New research from Henley and Partners explores how the countries with the strongest passports benefit from the greatest economic opportunities. Rose Dykins reports
According to the 2023 Henley Passport Index, the Japanese passport remains the world’s most powerful (in terms of traveller freedom) for the fifth year running.
In addition, new research by citizenship advisory firm Henley and Partners reveals that just 6 per cent of passports worldwide give their holders visa-free access to more than 70 per cent of the global economy, highlighting the link between global mobility and financial freedom.
Using data from IATA, the Henley Passport Index ranks countries’ passports based on the number of destinations they can access visa-free.
In 2023, Japan continues to top the ranking. Japanese citizens are now able to visit 193 destinations out of 227 around with world visa-free, while South Koreans and Singaporeans, whose countries are tied in second place on the index, enjoy a visa-free-on-arrival score of 192.
Germany and Spain are joint third, with visa-free access to 190 destination worldwide. The UK and the US remain in sixth and seventh places, with scores of 187 and 186, respectively. These destinations jointly held the top spot on the index nearly a decade ago in 2014, and it is unlikely either country will ever regain that ranking.
However, the index also highlights how certain nations are effectively cut off from the same travel opportunities, and the potential it brings for economic growth.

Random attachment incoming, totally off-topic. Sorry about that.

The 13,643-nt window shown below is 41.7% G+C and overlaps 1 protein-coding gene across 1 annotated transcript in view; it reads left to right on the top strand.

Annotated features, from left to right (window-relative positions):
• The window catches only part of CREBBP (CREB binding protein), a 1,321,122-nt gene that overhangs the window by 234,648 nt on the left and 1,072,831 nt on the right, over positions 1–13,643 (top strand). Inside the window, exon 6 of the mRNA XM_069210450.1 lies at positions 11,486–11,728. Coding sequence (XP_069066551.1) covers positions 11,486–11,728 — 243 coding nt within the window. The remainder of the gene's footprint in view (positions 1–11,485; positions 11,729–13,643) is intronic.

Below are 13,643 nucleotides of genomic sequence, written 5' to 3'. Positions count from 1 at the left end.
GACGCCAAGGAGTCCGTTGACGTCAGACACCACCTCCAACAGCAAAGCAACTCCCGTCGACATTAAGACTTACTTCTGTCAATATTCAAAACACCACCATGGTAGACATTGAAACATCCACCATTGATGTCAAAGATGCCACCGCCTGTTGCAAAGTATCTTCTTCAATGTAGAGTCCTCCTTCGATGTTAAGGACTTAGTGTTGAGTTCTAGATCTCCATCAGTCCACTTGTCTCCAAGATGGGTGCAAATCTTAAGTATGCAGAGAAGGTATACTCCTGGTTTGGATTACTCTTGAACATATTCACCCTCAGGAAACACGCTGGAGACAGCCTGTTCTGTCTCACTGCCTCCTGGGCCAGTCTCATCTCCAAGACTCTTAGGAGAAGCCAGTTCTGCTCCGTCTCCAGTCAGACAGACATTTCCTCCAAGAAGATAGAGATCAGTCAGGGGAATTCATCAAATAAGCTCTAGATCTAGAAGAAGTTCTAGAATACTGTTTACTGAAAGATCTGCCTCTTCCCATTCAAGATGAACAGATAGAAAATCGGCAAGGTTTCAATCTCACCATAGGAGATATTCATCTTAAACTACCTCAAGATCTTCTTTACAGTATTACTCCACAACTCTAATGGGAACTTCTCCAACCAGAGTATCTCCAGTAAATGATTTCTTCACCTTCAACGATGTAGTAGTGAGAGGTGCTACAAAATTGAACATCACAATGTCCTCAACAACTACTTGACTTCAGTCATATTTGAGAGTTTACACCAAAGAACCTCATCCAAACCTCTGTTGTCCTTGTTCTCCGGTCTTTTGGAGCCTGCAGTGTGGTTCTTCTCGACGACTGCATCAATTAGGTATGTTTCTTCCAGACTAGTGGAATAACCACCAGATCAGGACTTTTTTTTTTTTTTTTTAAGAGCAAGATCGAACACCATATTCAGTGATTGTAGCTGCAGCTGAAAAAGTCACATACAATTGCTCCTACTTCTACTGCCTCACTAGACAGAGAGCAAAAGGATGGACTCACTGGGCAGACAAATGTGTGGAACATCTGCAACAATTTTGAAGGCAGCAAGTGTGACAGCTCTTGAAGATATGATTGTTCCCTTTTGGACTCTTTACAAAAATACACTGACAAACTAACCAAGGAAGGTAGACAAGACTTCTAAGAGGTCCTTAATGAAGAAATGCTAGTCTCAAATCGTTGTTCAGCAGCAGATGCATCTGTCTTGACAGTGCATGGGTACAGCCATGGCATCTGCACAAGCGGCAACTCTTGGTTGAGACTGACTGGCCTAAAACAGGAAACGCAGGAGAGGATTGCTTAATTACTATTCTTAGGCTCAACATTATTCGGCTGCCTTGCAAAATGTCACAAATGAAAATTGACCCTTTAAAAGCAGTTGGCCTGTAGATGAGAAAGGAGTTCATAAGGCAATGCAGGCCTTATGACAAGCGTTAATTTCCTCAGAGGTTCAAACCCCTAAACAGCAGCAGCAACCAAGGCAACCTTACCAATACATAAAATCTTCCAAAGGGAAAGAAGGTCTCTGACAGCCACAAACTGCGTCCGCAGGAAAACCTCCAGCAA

Afghanistan remains at the bottom of the index with a score of 27, meaning citizens can visit 166 fewer visa-free destinations than Japan. The represents the widest global mobility gap in the index’s 18-year history. Meanwhile, Iraq and Syria have visa-free scores of 29 and 30, respectively.
The Henley Global Mobility Report Q1 2023 explores the link between passport strength and access to the global economy.
By combining Henley Passport Index data with World Bank GDP data, the study ranks all 199 of the world’s passport in terms of their Henley Passport Power (HPP) score, a term that indicates the percentage of global GDP each passport provides to its holders visa-free.
The Japanese passport, for example, gives visa-free access to 193 destinations, accounting for 85 per cent of the world. What’s more, collectively, these countries account for 98 per cent of the global economy.
By contrast, Nigerian passport holders can access just 46 destinations visa-free, which is 20 per cent of the world, and these countries account for just 1.5 per cent of global GDP. Afghanistan’s passport provides visa-free access to just 12 per cent of the world, and less than 1 per cent of its economic output.
The US and China have the majority of global GDP, accounting for 25 per cent and 19 per cent, respectively.
However, American passport holders can access a further 43 per cent of the world’s economic output visa-free, bringing their total to 68 per cent, whereas Chinese passport holders can only access an additional seven per cent visa-free – this means they can access just 26 per cent of global GDP.
Two countries with similar national GDPs (around 1.9 per cent) are South Korea and Russia. However, South Korea’s visa-free score is 192, giving its passport holders access to 81 per cent of global GDP, while Russia has a score of 118, so citizens can access just 19 per cent of the world’s economy.
Despite having the world’s fifth-largest economy, India’s passport holders can access just 59 destinations worldwide (6.7 per cent of global GDP, of which the country’s own GDP accounts for approximately half).
South African passport holders have access to nearly double the number of destinations Indian passport holders do – 106 compared to 59 – but those destinations account for just 15 per cent of global GDP.
Commenting on the research from Henley and Partners, financial global investment expert, Jeff D Opdyke, says: “A stronger passport isn’t just about greater freedom of movement: it’s about greater financial freedoms in terms of investing and entrepreneurial opportunities.”